By Sterling Professor of the Humanities Harold Bloom
Specializes in the valuable African-American poets from colonial occasions to the Harlem Renaissance and the area conflict II period. This name covers poets that come with Phillis Wheatley, writer of the 1st quantity of verse released by way of an African American, and the seminal figures Gwendolyn Brooks, Countee Cullen, Paul Lawrence Dunbar, and Langston Hughes.
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Additional info for African-American Poets: 1700s-1940s (Bloom's Modern Critical Views)
The editor and founder, James Oppenheim, objects to the outmoded form of the sonnet. McKay insists and complains to Joel Spingarn of the National Association for the Advancement of Colored People (NAACP). In 1918, McKay joins the Wobblies (Industrial Workers of the World) and the working class. He finds it hard to publish his radical sonnets—editors like Oppenheim demand more racial subjects—and he submits “Harlem Shadows” and four other poems with an introduction entitled “A Negro Poet Writes” to Frank Harris’s Pearson’s Magazine.
A convincing case has been made for a cubist technique in some of them (Bush and Mitchell). But imagism, impressionism, and primitivism have also left their traces. Ideologically, aestheticism, the cultural nationalism of “Song of the Son,” and the European spiritism of the later poems hardly make for a single spiritual entity behind the work. As I will try to show by examining one of the poems in Cane, we are on safer and more historic ground if we follow modernist principles of collage and apply the plant/machine analogy.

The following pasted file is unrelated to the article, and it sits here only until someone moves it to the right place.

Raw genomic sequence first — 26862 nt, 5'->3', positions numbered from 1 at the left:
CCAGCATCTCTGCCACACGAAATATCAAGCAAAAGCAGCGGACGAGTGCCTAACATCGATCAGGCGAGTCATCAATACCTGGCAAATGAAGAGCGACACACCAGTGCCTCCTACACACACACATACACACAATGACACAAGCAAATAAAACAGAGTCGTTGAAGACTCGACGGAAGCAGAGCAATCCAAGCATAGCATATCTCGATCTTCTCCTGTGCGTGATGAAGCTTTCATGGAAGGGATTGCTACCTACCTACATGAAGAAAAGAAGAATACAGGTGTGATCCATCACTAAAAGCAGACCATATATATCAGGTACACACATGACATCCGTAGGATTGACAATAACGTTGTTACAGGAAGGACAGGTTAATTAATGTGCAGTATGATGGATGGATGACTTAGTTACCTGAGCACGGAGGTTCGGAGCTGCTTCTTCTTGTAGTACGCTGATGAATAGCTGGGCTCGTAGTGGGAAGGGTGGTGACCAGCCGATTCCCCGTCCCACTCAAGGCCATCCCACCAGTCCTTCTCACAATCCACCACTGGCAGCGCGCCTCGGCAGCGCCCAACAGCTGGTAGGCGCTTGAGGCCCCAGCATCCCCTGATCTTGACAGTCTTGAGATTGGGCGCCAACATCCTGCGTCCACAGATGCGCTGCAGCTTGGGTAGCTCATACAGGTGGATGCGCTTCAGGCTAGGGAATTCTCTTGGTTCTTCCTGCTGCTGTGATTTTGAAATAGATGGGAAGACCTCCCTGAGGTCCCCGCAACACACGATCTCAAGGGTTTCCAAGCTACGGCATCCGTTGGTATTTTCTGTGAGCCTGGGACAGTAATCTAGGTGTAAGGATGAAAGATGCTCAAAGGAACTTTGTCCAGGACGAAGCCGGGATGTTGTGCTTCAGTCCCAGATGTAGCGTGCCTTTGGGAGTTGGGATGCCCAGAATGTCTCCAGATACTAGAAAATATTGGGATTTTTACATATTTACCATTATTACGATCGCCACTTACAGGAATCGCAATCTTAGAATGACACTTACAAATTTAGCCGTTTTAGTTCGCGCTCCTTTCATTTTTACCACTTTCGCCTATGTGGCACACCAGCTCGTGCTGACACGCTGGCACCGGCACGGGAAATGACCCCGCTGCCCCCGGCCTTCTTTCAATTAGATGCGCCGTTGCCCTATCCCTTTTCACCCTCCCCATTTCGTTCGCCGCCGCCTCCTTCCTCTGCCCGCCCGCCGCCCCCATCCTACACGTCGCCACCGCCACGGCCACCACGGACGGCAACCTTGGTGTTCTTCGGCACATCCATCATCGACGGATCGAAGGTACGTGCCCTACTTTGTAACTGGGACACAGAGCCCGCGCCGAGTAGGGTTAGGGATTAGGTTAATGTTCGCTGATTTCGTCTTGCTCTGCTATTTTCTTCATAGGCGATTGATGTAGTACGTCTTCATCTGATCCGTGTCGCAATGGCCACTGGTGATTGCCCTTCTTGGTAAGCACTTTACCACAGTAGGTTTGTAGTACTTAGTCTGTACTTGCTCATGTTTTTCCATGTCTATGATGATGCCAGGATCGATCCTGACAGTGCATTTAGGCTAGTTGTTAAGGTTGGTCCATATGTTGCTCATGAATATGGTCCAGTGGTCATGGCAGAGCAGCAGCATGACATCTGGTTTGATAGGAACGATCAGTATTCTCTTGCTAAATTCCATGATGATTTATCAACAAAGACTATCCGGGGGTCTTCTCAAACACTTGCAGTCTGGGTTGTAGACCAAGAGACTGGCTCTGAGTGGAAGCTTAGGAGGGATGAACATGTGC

But the love sonnet becomes a hate sonnet; McKay inverts the form. ” The setting of the sun seems to be the end of this empire. Quoting Du Bois—“the lifting of the veil of night”—not only extends decolonization to Georgia and The Souls of Black Folk, it also creates an ironic contrast between the imperial sunset and the veil of night. Political decolonization does not necessarily mean freedom from double consciousness. S. imperialism with human sacrifice: it sacrifices its colonial subjects to the ancient gods of greed and lust.
African-American Poets: 1700s-1940s (Bloom's Modern Critical Views) by Sterling Professor of the Humanities Harold Bloom